Lower School Playground Renovation Highlights the Importance of Community


The New Renovated Lower School Playground Photo Credits: Kim Kerscher

The sound of laughter and giggles from students playing Fish out of Water and Gravel are memories that I recall from my time on the Lower School Playground. It just was like yesterday, when I grasped the cold metal monkey bars until my fingers turned bright red and leaped off the swings to touch the sky. As I think of the many stories that took place on the Lower School Playground, a new chapter has begun with the recent renovations.  And like many stories about Westridge, this is one that highlights the importance of the community.

Even if the Westridge community is not together in person, the Westridge Lower School Playground renovation shows how creative ideas in the design of the playground were the result of collaboration across many different parties. Not only did Westridge students contribute to the playground design, but also parents and even grandparents. Felicia Johnson, the Director of Facilities, explained how the playground renovation included input from many people in the Westridge community. “Students were asked what kind of playthings would catch their attention, faculty were asked, and then, of course, Dr. Kelly gave me all her input too. A couple of parents came through with ideas and grandmas and grandpas. So, it was just like Westridge. It was a whole group idea and joining of all the minds.”

One of the two Gaga ball pits on the Lower School Playground
Photo Credits: Kim Kerscher

Johnson also explained how these ideas for the playground were not just her ideas, but also many different ideas from the Westridge community. “For most big projects, it actually starts a year or longer in advance. And so the idea was there to move forward. And it takes a lot of time for the information gathering, so it just wasn’t my idea, it’s not my playground. So it has to be interesting, and what students want and what students think is fun and exciting.”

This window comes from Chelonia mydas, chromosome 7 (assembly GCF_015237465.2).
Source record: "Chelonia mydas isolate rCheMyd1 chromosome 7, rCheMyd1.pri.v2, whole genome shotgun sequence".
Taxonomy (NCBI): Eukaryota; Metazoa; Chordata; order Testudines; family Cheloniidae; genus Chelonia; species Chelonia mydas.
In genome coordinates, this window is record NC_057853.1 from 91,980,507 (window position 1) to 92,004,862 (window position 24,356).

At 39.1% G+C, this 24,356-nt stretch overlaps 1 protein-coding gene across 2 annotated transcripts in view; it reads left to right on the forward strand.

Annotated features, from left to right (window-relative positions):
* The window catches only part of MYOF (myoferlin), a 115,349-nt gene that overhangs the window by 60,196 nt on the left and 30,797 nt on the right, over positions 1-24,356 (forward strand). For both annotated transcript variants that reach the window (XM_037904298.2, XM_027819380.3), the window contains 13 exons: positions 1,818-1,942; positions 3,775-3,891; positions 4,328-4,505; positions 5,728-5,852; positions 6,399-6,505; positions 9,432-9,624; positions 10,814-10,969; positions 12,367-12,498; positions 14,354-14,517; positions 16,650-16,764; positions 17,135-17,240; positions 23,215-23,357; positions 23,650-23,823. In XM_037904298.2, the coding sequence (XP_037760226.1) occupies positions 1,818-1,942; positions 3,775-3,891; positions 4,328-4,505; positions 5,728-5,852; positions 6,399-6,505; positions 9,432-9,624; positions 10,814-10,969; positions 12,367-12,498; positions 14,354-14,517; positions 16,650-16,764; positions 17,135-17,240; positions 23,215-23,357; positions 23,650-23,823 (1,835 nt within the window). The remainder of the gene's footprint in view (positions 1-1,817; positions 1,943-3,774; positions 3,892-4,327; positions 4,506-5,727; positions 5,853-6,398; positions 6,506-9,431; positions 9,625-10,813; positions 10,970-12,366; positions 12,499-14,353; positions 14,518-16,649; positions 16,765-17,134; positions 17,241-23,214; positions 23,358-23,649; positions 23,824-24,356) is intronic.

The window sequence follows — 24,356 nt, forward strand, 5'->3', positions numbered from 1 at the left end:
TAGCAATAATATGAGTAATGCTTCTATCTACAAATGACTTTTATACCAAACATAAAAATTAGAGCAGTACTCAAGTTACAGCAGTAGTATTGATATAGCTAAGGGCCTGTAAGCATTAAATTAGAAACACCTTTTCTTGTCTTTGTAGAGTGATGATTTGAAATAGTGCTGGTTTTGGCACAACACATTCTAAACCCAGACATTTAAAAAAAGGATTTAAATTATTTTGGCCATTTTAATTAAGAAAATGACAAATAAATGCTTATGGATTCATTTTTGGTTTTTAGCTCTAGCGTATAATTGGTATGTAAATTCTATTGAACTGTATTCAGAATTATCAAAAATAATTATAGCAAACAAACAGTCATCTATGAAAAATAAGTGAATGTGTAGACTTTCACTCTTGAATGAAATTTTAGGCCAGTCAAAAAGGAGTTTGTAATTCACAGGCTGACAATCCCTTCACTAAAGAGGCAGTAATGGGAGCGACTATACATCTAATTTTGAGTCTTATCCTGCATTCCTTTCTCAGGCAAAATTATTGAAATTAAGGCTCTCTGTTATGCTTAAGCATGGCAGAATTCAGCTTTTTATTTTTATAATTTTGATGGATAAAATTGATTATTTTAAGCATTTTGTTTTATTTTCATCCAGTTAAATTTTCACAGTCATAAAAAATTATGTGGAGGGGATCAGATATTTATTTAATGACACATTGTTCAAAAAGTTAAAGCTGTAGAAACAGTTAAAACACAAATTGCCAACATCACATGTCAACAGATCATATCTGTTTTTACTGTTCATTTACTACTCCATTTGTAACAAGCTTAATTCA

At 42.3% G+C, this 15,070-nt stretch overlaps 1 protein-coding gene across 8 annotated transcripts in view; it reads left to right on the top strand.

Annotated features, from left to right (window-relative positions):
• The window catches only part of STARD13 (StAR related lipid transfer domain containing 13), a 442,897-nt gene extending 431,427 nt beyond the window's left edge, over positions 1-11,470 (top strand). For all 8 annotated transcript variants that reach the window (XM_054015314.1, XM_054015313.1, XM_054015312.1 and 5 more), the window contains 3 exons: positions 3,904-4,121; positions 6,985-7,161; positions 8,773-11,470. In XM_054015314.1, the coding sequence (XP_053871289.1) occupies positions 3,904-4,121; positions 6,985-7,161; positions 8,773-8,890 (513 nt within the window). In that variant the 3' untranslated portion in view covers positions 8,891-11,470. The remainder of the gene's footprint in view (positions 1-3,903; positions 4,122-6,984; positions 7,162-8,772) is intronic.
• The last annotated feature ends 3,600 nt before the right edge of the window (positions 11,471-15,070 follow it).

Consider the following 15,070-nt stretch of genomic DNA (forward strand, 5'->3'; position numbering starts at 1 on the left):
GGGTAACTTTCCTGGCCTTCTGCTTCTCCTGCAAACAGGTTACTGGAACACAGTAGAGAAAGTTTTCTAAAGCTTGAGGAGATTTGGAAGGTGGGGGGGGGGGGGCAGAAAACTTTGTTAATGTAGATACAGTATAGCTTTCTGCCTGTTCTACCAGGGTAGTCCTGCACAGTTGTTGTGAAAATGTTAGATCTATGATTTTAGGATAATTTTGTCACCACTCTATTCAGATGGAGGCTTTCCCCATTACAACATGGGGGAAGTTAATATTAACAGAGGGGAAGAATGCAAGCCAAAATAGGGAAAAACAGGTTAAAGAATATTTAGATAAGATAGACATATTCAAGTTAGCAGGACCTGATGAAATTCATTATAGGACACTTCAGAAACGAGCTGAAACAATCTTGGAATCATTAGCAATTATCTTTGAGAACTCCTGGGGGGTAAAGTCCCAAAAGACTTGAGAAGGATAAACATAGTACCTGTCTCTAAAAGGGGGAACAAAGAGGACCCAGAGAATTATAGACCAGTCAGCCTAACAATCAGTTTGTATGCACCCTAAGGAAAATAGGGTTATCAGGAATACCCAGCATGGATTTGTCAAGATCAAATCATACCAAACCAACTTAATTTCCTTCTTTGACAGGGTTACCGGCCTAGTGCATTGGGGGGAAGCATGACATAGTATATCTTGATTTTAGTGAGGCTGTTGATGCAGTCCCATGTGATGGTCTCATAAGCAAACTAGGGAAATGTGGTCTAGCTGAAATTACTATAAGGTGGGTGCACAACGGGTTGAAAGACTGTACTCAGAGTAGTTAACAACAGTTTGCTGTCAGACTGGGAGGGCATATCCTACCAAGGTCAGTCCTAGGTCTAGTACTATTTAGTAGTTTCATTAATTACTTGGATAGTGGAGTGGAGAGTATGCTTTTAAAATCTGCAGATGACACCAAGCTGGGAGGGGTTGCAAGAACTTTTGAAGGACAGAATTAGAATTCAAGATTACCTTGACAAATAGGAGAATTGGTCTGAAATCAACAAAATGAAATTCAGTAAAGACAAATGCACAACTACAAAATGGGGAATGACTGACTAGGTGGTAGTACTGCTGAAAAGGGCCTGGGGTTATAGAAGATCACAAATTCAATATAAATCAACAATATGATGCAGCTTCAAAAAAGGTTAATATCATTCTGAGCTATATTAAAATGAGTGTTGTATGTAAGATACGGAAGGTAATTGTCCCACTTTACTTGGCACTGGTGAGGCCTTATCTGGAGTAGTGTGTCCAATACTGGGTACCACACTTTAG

The new playground is dedicated to Mary Tuck, former Lower and Middle School Director. Mrs. Tuck retired in 2019 after 19 years at Westridge. The playground also honors the late Carol Van Zalingen, former Lower and Middle School Dean of Student Support. 

Ms. Van Zalingen, or Ms. V, as she was known by students, had also been an English teacher prior to becoming dean. The deck under the tree is a space where students can be reminded of Ms. V and her love for reading and books. “She was the kind of person who didn’t like her picture taken but loved to read,” Johnson explained. “So, under the camphor tree, along with the deck, there’s a bench and there’s going to be some big soft cushiony chairs out there for anyone who just wants to sit and enjoy that space. So, in my mind, I call it Ms. V’s tree. That part of [the playground] is dedicated to her.”   

Camphor Tree with the New Deck with cushiony pillows and bean bags built-in memory of late Carol Van Zalingen, former Lower and Middle School Dean of Student Support.
Photo Credits: Kim Kerscher

New additions to the Lower School playground include extra swings, a rock climbing wall, a zip line, Gaga ball pits, and outdoor table tennis tables with accessories as paddles, extra balls, and extra nets. A newly painted basketball court was also added. The asphalt has been removed and the cracks on the court repaired. The court has also been painted vibrant green.

New Rock Climbing Wall on the Lower School Playground.
Photo Credits: Kim Kerscher
The new zipline on the Lower School Playground with the 100% recyclable mulch on the ground.
Photo Credits: Kim Kerscher

To make the playground even better, the wood chips in the playground were replaced with 100% recyclable mulch. The wood chips were replaced with tiny pieces of rubber, which are softer to land on and eco friendly. “All the wood chips are gone. So there are tiny pieces of rubber, which are softer to land on. And those are the hundred percent recycled eco-friendly pieces that are more cushiony than landing on wood with potential splinters,” said Johnson.